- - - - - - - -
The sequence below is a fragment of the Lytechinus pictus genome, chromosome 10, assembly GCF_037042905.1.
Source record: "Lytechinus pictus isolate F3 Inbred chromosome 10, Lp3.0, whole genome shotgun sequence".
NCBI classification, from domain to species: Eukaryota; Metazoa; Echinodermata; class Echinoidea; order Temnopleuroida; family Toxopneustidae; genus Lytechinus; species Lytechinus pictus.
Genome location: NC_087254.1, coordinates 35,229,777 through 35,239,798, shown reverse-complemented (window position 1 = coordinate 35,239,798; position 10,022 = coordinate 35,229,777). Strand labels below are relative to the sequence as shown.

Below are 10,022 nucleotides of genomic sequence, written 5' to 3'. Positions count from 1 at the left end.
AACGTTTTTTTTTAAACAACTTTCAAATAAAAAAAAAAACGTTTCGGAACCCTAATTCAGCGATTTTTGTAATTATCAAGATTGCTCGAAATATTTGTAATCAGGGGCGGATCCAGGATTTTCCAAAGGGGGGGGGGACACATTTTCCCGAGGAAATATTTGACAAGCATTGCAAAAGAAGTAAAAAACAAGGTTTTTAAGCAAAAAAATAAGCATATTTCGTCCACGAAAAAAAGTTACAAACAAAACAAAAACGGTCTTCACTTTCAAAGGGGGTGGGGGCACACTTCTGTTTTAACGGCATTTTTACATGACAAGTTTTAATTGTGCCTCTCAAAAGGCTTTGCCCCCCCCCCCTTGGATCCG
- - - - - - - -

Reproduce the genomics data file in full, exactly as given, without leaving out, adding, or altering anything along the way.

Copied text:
The sequence below is a fragment of the Lytechinus pictus genome, chromosome 10, assembly GCF_037042905.1.
Source record: "Lytechinus pictus isolate F3 Inbred chromosome 10, Lp3.0, whole genome shotgun sequence".
NCBI classification, from domain to species: Eukaryota; Metazoa; Echinodermata; class Echinoidea; order Temnopleuroida; family Toxopneustidae; genus Lytechinus; species Lytechinus pictus.
Genome location: NC_087254.1, coordinates 35,229,777 through 35,239,798, shown reverse-complemented (window position 1 = coordinate 35,239,798; position 10,022 = coordinate 35,229,777). Strand labels below are relative to the sequence as shown.

Below are 10,022 nucleotides of genomic sequence, written 5' to 3'. Positions count from 1 at the left end.
AACGTTTTTTTTTAAACAACTTTCAAATAAAAAAAAAAACGTTTCGGAACCCTAATTCAGCGATTTTTGTAATTATCAAGATTGCTCGAAATATTTGTAATCAGGGGCGGATCCAGGATTTTCCAAAGGGGGGGGGGACACATTTTCCCGAGGAAATATTTGACAAGCATTGCAAAAGAAGTAAAAAACAAGGTTTTTAAGCAAAAAAATAAGCATATTTCGTCCACGAAAAAAAGTTACAAACAAAACAAAAACGGTCTTCACTTTCAAAGGGGGTGGGGGCACACTTCTGTTTTAACGGCATTTTTACATGACAAGTTTTAATTGTGCCTCTCAAAAGGCTTTGCCCCCCCCCCCTTGGATCCG